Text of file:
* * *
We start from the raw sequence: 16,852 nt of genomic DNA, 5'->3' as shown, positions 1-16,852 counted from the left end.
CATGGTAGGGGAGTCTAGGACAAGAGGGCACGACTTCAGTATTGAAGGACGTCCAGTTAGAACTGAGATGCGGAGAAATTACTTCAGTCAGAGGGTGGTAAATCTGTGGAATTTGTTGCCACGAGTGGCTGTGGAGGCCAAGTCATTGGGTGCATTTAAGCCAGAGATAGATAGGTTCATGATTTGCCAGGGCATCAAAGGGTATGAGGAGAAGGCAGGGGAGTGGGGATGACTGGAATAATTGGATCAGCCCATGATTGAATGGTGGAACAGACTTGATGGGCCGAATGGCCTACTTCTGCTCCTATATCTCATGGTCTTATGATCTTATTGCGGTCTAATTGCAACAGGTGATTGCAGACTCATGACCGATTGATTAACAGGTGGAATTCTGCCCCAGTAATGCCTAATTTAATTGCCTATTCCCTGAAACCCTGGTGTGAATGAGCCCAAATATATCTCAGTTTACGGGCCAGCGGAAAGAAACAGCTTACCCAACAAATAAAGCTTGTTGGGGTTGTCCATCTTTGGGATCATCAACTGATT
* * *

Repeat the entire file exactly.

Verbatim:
We start from the raw sequence: 16,852 nt of genomic DNA, 5'->3' as shown, positions 1-16,852 counted from the left end.
CATGGTAGGGGAGTCTAGGACAAGAGGGCACGACTTCAGTATTGAAGGACGTCCAGTTAGAACTGAGATGCGGAGAAATTACTTCAGTCAGAGGGTGGTAAATCTGTGGAATTTGTTGCCACGAGTGGCTGTGGAGGCCAAGTCATTGGGTGCATTTAAGCCAGAGATAGATAGGTTCATGATTTGCCAGGGCATCAAAGGGTATGAGGAGAAGGCAGGGGAGTGGGGATGACTGGAATAATTGGATCAGCCCATGATTGAATGGTGGAACAGACTTGATGGGCCGAATGGCCTACTTCTGCTCCTATATCTCATGGTCTTATGATCTTATTGCGGTCTAATTGCAACAGGTGATTGCAGACTCATGACCGATTGATTAACAGGTGGAATTCTGCCCCAGTAATGCCTAATTTAATTGCCTATTCCCTGAAACCCTGGTGTGAATGAGCCCAAATATATCTCAGTTTACGGGCCAGCGGAAAGAAACAGCTTACCCAACAAATAAAGCTTGTTGGGGTTGTCCATCTTTGGGATCATCAACTGATT